Related Links

Recommended Links

Give the Composers Timeline Poster

Site News

What's New for
Winter 2018/2019?

Site Search

Follow us on
Facebook    Twitter


In association with
Amazon UKAmazon GermanyAmazon CanadaAmazon FranceAmazon Japan

CD Universe



Sheet Music Plus Featured Sale

CD Review

Robert Schumann

Linn 450

The Symphonies

  • Symphony #1 in B Flat Major "Spring", Op. 38
  • Symphony #2 in C Major, Op. 61
  • Symphony #3 in E Flat Major "Rhenish", Op. 97
  • Symphony #4 in D minor, Op. 120 (1851 Version)
Scottish Chamber Orchestra/Robin Ticciati
Linn CKR450 2CDs 2:13:15
Find it at AmazonFind it at Amazon UKFind it at Amazon GermanyFind it at Amazon CanadaFind it at Amazon FranceFind it at Amazon Japan
Also available on Linn SACD CKD450: Amazon - UK - Germany - Canada - France - Japan

Robert Schumann was supposedly a bad orchestrator. After all, a fair number of musicologists have made the charge over the years, and so it must be true. Right? Actually, Schumann wasn't a bad orchestrator at all. Orchestration may not have been his strong point as it was at the time for Hector Berlioz, but neither was it a calling card for Beethoven or Brahms. Leonard Bernstein famously made disparaging remarks about Beethoven's orchestration, and others have suggested that Brahms' ability as an orchestrator was questionable, citing in particular the opening of his D minor piano concerto. But the fact is, these composers generally attained the sound they wanted from the orchestra and were quite competent at orchestration. So, let's put the judgment about Schumann to rest: the charge that he was a bad orchestrator is unfair, if not totally untrue.

More and more today, we recognize this fact, not least because of recordings of his symphonies like these by young British conductor Robin Ticciati. He typically delineates orchestral textures with his deft skill to attain proper instrumental balances and to draw out meaningful detail from his players that you might not notice in other performances, especially from those in decades past, when larger ensembles were led in these symphonies by epic-minded conductors. Indeed, Ticciati's Scottish Chamber Orchestra is about the same sized ensemble used in Schumann's time (32 strings; and under 60 players total), and we thus hear the various instrumental forces more transparently, the way Schumann wanted the listener to hear them.

But clarifying Schumann is hardly the only issue: his music here can be epic without sounding bloated or bombastic or without coming across as lacking subtlety and panache. Thus, the "Rhenish" Symphony can be heroic and big while still having a relatively lean sound. Ticciati and company convey not only an all-conquering character here but a multi-faceted work whose joy and positive resolve belie the composer's mental and physical struggles throughout much of his adult life. The fourth movement is brilliantly rendered here in its mixture of the stately and grim, and the finale may be one of the best performances ever recorded: the somewhat understated opening is utterly charming and the rest is buoyant, sunlit and triumphant, never sounding bombastic as in many other performances.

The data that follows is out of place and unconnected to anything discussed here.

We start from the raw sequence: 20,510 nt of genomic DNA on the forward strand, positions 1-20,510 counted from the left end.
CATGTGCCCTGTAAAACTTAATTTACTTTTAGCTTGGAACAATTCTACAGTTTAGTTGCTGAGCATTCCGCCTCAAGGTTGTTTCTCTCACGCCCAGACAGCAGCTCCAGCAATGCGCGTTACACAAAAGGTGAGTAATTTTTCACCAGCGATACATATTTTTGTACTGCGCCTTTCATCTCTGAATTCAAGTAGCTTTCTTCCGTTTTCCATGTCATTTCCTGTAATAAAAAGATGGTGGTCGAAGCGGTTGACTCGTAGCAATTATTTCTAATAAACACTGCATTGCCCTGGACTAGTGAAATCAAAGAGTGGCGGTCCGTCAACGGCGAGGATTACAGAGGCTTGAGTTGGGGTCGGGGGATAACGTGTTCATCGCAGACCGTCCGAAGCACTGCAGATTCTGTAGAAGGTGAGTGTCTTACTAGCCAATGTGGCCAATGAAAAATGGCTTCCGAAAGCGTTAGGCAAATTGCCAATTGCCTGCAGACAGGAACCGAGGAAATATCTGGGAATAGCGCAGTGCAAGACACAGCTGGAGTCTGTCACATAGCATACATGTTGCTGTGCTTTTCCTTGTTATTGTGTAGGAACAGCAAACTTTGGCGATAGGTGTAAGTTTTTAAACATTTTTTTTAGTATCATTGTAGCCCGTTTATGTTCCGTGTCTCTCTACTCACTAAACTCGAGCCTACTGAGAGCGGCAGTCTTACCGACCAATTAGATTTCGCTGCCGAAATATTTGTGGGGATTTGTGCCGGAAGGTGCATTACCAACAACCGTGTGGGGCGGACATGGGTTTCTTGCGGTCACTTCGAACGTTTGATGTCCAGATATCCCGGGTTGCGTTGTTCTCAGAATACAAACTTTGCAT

By coincidence I had just listened to Christian Thielemann's DG recording of the "Rhenish" from 1998 before auditioning Ticciati's, and by comparison the newer effort was vastly more effective in its leaner sonorities and fleeter tempos. Thielemann, especially in his recent work, impresses me as a fine, if somewhat eccentric interpreter. Yet, his Schumann "Rhenish" was almost boring, at least alongside Ticciati's account. Ticciati's tempos are fairly centrist but the playing is always very spirited and vital.

Throughout the cycle, in fact, the pacing is moderate, sometimes perhaps very slightly on the brisk side. Only in the Trio of the Fourth's Scherzo is Ticciati somewhat too leisurely. The conductor uses the 1851 version of the Fourth, the best choice I believe, and once more the interpretation is compelling overall. He effectively conveys both the angst and joy of the first movement, its sense of struggle in the development section, and its ultimate resolution in triumph. Notable also is the second movement, which sounds so irresistibly forlorn in the outer parts, and so charming and light in the middle section. The finale brims with energy and high spirits.

In the First Symphony, the opening movement is paced perfectly, it seems, the main theme exuding vitality and joy, the dynamics well judged throughout. Overall, this is a fine "Spring" Symphony to rank with the best versions. The Second Symphony, probably Schumann's greatest, also gets an excellent reading from Ticciati, exhibiting much the same virtues as in the other performances here. The first movement introduction is exquisitely atmospheric and the busy main theme comes across with such vibrancy and energy. Accents and dynamics are so well placed throughout and phrasing in general is so compelling that it's almost hard to imagine this movement played any other way. I must say that the string articulation in the Scherzo's main theme is quite impressive, and that's no mean feat. The remainder of the symphony is on the same high level.

The Scottish Chamber Orchestra may well be a world-class ensemble – they certainly play on that level in these symphonies. The sound reproduction from Linn is vivid and well balanced. Karajan has an excellent set of the Schumann symphonies on DG dating back to 1972, but fine as it is, I would now prefer this one by Ticciati because the performances are also superb and the sound reproduction state-of-the-art. If you're interested in Schumann's symphonies, worthwhile works all, you can't go wrong with this splendid new set. The Brahms symphonies from these same forces are due shortly and I anxiously await their release.

Copyright © 2018, Robert Cummings